Understanding the Wound Healing Process

Everyone’s wound healing process is different. Minor wounds generally heal on their own with good wound care. However, in certain cases, wounds can be difficult to heal due to severe injuries or certain diseases.

Everyone must have experienced injuries, whether in the form of scratches, cuts, punctures, burns, or surgical stitches.

Understanding the Wound Healing Process

Wounds usually cause pain due to damage to body tissue. However, the severity or severity of the pain and the length of the healing process depending on the location, type of wound, and severity.

What is the Wound Healing Process?

When you are injured, there are several stages in the wound healing process, including:

Level of hemostasis (blood clotting)

The first stage in the wound healing process is the blood clotting stage. Blood will usually come out when the skin is cut, scratched, or punctured.

A few seconds or minutes after the wound, the blood will clot to close and heal the wound and prevent the body from losing too much blood. This blood clot will then turn into a scab as it dries.

Inflammatory stage (inflammation)

After the bleeding stops, the blood vessels will dilate to allow fresh blood to flow to the injured area of ​​the body. Fresh blood is needed to help the wound healing process. This is the reason why sores can feel warm, swollen, and red for some time.

In the inflammatory stage, white blood cells will destroy germs in the wound area. This is the body’s natural mechanism for preventing infection. White blood cells also produce chemical compounds that can repair damaged body tissues. Next, new skin cells will grow and cover the wound area.

Proliferative stage (formation of new tissue)

This stage is the stage of scar tissue formation after the wound. At this stage, collagen begins to grow in the wound. Collagen is a protein fiber that provides strength and elasticity to the skin.

The presence of collagen encourages the wound edges to shrink and close. Next, tiny blood vessels or capillaries form in the wound to supply blood to the newly formed skin.

Tissue maturation or strengthening stage

The tissue maturation process can take months or even years. This is the reason why the older the scar, the more it will fade.

Once the damaged tissue is completely healed, the skin will be as strong as it was before the injury.

However, the appearance of scars may be different from normal skin. This is because the skin is composed of two proteins, namely collagen which gives skin strength and elastin which gives skin elasticity.

In scars, the skin cannot produce new elastin, so the scar is made entirely of collagen. The new skin that forms in this scar is strong, but less flexible than the surrounding skin.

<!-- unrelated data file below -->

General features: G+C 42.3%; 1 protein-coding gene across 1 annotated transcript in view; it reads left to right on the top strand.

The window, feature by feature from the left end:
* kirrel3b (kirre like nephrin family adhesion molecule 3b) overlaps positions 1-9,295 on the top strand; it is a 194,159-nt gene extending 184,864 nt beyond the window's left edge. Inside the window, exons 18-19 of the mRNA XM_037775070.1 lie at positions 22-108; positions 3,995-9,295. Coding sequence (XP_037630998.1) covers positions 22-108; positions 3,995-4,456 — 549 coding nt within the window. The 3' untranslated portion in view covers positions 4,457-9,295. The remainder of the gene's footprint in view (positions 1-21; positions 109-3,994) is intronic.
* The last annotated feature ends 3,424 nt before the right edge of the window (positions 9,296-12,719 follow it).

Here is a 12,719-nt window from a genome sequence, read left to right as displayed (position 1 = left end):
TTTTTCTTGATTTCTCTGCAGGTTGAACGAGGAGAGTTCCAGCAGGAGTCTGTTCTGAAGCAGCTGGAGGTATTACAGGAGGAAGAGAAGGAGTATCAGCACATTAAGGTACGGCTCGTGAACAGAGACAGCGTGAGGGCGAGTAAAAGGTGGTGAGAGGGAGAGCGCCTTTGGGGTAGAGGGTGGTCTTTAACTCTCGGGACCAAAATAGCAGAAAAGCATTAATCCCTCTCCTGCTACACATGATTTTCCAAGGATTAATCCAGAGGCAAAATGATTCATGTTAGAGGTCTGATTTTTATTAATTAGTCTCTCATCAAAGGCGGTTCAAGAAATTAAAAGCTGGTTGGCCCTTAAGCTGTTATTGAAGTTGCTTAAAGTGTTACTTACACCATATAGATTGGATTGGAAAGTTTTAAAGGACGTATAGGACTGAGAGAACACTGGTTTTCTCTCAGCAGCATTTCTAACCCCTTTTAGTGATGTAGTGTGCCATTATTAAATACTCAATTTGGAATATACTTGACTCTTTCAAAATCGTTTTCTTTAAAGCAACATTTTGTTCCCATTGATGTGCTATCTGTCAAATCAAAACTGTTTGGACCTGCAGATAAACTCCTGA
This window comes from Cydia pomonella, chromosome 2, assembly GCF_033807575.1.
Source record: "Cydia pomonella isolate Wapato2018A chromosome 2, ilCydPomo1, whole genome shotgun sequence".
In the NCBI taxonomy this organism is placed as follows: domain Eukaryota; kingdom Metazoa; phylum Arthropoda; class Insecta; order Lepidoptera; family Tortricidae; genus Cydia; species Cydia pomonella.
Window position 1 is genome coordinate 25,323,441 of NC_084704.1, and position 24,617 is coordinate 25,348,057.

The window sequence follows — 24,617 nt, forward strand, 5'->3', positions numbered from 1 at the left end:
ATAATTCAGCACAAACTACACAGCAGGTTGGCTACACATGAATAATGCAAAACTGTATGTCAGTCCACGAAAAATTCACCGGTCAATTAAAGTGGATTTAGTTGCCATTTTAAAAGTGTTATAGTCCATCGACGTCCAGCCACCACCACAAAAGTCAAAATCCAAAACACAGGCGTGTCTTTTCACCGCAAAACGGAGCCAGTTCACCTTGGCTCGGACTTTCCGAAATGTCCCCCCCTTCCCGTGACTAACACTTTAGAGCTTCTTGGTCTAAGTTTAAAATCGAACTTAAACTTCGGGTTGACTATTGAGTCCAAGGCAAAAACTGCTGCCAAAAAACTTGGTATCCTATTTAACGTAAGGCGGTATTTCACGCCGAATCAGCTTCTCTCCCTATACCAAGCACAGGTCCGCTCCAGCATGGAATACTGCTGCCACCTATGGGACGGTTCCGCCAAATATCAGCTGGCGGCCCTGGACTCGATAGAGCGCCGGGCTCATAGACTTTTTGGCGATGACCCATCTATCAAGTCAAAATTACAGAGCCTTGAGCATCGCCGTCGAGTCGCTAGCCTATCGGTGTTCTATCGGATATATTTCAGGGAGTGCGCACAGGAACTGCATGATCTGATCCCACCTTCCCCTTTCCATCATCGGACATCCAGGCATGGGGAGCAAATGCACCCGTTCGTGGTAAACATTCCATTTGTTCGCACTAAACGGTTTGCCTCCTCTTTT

Various Conditions That Make Wounds Difficult to Heal

There are several conditions that make wounds difficult to heal, including:

1. Infection

Infection can cause the wound to widen or enlarge, so it takes longer to heal. Infection can occur if the wound is not treated properly.

2. Blood flow is not smooth

Blood contains oxygen and nutrients needed for the wound healing process. Therefore, blood flow that is not smooth can inhibit the wound healing process. Disturbances in blood flow can be caused by blockages or varicose veins.

3. Age

The wound healing process in the elderly generally lasts longer. This can be caused by several factors, such as poor blood flow, reduced collagen due to aging, or chronic diseases, such as diabetes.

4. Stress

Stress can cause loss of appetite and sleep deprivation. In fact, some people consume alcoholic beverages in excess as a way to relieve stress. These conditions can interfere with the wound healing process.

5. Drug side effects

The wound healing process can be disrupted due to the consumption of certain drugs, such as corticosteroids, non-steroidal anti-inflammatory drugs (NSAIDs), and chemotherapy drugs. However, to reduce pain from wounds, the use of paracetamol in the short term is still safe for the wound healing process.

6. Lack of nutrition

A lack of nutrients such as vitamins A and C, protein, zinc, and iron, can hinder the wound healing process. Therefore, you are advised to meet your nutritional intake by eating balanced nutritious foods to support wound recovery.

7. Smoking

Various studies show that the wound healing process in active smokers lasts longer and is not perfect than in people who do not smoke. This is thought to be related to the effects of smoking which can interfere with blood flow and white blood cell performance, as well as high levels of toxins in the blood.

8. Suffering from certain diseases

Certain diseases, such as diabetes, obesity, high blood pressure (hypertension), and blood vessel disorders, can also slow down the wound healing process. This is because the disease can interfere with the smooth flow of blood which plays an important role in the wound healing process.

The time it takes for the wound to completely heal depends on the condition of the wound. The larger and in the condition of the wound, the longer the wound healing process. To support the wound healing process, you also need to take good care of the wound, get plenty of rest, and eat nutritious foods, such as foods that contain amino acids.

There is research that says that the use of natural ingredients, such as jade wood, honey, candlenut oil, aloe vera, gotu kola leaves, or argan oil can help support the wound healing process. However, this still needs to be investigated further.

If you experience serious injuries or bleeding that doesn’t stop, you are advised to immediately go to the nearest doctor or hospital so that appropriate treatment can be carried out.

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